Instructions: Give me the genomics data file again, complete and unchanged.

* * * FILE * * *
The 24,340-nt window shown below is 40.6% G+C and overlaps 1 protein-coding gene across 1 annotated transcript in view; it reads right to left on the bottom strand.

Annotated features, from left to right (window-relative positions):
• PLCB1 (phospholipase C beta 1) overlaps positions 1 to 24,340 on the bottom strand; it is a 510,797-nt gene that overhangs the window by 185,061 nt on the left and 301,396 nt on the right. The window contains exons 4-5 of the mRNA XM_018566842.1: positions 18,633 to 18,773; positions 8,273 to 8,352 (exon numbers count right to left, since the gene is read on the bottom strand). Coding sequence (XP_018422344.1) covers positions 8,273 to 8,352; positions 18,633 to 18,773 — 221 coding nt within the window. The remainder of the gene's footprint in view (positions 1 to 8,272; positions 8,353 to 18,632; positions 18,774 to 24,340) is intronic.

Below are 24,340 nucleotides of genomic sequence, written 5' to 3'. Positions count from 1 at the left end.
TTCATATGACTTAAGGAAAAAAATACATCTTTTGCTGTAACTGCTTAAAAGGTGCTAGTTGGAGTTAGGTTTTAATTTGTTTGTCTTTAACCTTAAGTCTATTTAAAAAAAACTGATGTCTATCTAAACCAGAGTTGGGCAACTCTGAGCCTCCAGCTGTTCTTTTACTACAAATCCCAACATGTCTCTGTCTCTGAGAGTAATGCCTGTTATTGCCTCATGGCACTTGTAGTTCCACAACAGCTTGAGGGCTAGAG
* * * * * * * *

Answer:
The 24,340-nt window shown below is 40.6% G+C and overlaps 1 protein-coding gene across 1 annotated transcript in view; it reads right to left on the bottom strand.

Annotated features, from left to right (window-relative positions):
• PLCB1 (phospholipase C beta 1) overlaps positions 1 to 24,340 on the bottom strand; it is a 510,797-nt gene that overhangs the window by 185,061 nt on the left and 301,396 nt on the right. The window contains exons 4-5 of the mRNA XM_018566842.1: positions 18,633 to 18,773; positions 8,273 to 8,352 (exon numbers count right to left, since the gene is read on the bottom strand). Coding sequence (XP_018422344.1) covers positions 8,273 to 8,352; positions 18,633 to 18,773 — 221 coding nt within the window. The remainder of the gene's footprint in view (positions 1 to 8,272; positions 8,353 to 18,632; positions 18,774 to 24,340) is intronic.

Below are 24,340 nucleotides of genomic sequence, written 5' to 3'. Positions count from 1 at the left end.
TTCATATGACTTAAGGAAAAAAATACATCTTTTGCTGTAACTGCTTAAAAGGTGCTAGTTGGAGTTAGGTTTTAATTTGTTTGTCTTTAACCTTAAGTCTATTTAAAAAAAACTGATGTCTATCTAAACCAGAGTTGGGCAACTCTGAGCCTCCAGCTGTTCTTTTACTACAAATCCCAACATGTCTCTGTCTCTGAGAGTAATGCCTGTTATTGCCTCATGGCACTTGTAGTTCCACAACAGCTTGAGGGCTAGAG